Hillary cCinton's new hair style has caused a media uprsing because she doesn't have the sophisticated look that she exhibited awhile ago. Hillary said that her long hair was easier to manage and that she didn't care what people thought. She had more important things to do than worry about her hair. Bravo to Hillary cCinton. However, not all of us are like Hillary. We care what people think about how we look and feel badly when rejected. Therefore thinking about how we got to be self critical is important. How can we change our thinking if we don't know what caused it?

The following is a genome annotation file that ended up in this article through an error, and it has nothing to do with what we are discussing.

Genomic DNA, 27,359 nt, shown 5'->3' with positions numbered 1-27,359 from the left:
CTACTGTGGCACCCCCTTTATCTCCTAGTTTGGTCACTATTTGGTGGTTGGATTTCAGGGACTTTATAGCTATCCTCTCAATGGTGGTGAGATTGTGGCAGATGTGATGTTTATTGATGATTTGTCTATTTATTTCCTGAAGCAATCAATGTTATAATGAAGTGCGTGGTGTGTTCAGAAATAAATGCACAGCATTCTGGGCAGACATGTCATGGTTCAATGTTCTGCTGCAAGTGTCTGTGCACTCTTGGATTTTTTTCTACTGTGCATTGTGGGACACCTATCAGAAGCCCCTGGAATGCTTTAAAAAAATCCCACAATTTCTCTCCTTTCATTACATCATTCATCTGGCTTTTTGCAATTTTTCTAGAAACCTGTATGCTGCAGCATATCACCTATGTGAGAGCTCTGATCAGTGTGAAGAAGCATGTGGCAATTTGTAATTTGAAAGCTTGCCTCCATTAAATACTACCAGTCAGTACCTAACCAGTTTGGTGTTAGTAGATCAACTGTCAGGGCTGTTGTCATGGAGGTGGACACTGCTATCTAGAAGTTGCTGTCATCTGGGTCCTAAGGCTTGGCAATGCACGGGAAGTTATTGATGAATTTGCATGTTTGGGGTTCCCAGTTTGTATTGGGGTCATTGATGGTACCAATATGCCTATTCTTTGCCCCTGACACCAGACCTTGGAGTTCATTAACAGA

Elizabeth - 5/15/2012 10:28:00 AM
  • SINCE I BEGAN MY WEIGHT LOSS IN AUG 2011.....I LISTENED TO EVERYONE...ABOUT HOW I LOOK........THEN I SAID WAIT.....I WILL SHOW THEM AND I HAVE .......FROM A SIZE 16 TO A SIZE 14......THIS ARICLE JUST REINFORCED ALL THAT....... - 1/27/2012 10:18:57 PM
  • This article clarified a lot for me. In order to make a permanent changes, I need to lighten up! - 1/15/2012 11:33:47 AM
  • I really love this article!! It helps to understand what the proper motive for doing something positive should be. This was really very helpful for me. Thank you. - 8/25/2011 12:09:29 PM